This study examined the interplay between national identity, autobiographical narratives on national identity and the adjustment of immigrant and majority groups in Israel. Participants were 193 Jewish Israelis (63.68% female; mean age 29.54 years); 51.29% immigrated from the Former Soviet Union and 48.71% were from native-born families. Participants reported the centrality of and private regard for national identity and provided autobiographical narratives on peak and nadir experiences of national identity. Narratives’ topics and themes of agency and communion were coded. Participants also reported positive adjustment (self-esteem, life satisfaction); negative adjustment (depression, anxiety symptoms); and civic engagement (voting, consumption of news about Israel). The immigrant group showed lower centrality of national identity, less positive adjustment, and lower civic engagement than the majority group. The groups significantly varied in narrative topics. Private regard for national identity was associated with better adjustment of both groups. Agency in peak narratives was associated with higher civic engagement of immigrants. Agency in nadir narratives was associated with more positive adjustment and less negative adjustment of immigrants and with higher civic engagement of both groups. The findings indicate that national identity is important in the adjustment of both immigrant and majority groups. It extends prior research by documenting the unique role of autobiographical experiences of national identity in adjustment.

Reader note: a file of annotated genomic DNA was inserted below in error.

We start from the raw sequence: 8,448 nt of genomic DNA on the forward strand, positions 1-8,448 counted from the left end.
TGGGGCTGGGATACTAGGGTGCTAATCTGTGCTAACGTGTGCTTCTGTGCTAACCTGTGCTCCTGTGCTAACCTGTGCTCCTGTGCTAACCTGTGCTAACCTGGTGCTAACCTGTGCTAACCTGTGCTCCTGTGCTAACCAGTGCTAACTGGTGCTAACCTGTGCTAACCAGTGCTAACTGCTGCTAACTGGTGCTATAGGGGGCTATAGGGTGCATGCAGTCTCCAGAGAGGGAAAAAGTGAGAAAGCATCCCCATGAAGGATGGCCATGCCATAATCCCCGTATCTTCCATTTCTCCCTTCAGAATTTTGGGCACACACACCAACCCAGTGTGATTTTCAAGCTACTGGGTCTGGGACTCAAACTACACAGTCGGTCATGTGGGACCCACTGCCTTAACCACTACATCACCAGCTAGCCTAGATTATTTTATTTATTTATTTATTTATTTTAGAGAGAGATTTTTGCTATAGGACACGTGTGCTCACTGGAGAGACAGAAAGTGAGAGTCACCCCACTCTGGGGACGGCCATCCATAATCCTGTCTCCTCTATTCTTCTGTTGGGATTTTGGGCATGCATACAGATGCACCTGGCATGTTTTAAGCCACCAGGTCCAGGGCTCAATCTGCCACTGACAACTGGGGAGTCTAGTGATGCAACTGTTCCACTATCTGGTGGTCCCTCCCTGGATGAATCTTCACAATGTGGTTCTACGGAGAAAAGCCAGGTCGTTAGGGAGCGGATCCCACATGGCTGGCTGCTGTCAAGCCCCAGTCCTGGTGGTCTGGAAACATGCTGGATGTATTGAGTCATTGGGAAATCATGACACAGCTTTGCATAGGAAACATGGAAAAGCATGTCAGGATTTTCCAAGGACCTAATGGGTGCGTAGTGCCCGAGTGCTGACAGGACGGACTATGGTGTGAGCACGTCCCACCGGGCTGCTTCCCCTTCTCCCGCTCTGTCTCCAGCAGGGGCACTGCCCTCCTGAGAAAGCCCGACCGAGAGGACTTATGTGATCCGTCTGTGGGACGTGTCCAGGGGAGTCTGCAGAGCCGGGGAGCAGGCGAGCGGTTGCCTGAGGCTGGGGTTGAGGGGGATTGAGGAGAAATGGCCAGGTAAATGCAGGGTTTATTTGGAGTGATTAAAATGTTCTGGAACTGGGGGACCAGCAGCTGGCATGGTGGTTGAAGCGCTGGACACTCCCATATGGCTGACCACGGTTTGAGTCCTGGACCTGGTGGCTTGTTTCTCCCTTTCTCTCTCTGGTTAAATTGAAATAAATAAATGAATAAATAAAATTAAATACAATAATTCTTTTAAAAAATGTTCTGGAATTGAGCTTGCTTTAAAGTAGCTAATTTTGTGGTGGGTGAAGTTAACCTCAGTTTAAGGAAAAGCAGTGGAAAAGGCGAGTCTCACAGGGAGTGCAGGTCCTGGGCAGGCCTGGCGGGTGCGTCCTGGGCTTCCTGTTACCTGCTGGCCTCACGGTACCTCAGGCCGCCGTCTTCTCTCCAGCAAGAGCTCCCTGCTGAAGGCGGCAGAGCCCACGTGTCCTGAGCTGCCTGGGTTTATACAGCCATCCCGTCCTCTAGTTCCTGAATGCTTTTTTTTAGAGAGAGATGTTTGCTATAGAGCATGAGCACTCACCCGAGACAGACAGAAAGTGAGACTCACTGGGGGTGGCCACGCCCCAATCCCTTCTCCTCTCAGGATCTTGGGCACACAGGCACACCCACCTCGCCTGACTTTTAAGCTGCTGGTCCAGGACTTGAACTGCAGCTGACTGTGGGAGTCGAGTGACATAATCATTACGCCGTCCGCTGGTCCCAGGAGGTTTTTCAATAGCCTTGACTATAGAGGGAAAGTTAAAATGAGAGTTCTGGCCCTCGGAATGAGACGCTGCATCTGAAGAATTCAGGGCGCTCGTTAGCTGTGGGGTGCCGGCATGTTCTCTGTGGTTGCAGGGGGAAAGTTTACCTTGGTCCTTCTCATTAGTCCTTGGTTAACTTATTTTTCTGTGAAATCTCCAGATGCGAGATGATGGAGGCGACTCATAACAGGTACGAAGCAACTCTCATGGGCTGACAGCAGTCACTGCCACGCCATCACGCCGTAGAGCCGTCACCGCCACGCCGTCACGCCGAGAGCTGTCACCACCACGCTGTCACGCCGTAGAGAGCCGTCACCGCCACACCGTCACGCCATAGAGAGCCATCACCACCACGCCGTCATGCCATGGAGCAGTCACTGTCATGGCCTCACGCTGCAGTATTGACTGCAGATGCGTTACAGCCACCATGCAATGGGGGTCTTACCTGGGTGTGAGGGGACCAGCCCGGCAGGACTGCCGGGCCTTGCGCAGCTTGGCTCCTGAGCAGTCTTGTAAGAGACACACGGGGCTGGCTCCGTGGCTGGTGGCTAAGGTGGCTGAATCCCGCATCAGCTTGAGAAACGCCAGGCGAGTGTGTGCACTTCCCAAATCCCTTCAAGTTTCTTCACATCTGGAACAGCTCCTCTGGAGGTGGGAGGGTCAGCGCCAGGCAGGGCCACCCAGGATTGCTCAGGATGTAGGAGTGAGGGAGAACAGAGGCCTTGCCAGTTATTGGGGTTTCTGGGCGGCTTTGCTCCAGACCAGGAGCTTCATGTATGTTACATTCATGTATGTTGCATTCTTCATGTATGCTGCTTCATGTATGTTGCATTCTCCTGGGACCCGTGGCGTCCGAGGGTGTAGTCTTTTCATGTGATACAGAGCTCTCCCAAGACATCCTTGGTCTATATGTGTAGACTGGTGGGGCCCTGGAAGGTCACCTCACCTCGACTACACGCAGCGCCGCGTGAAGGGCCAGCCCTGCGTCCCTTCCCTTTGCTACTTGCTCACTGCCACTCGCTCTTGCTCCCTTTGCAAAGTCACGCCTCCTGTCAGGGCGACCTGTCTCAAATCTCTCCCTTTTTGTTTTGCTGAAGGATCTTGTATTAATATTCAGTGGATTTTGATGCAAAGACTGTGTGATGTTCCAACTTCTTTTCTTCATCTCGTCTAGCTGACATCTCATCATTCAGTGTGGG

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- Majority group
- National identity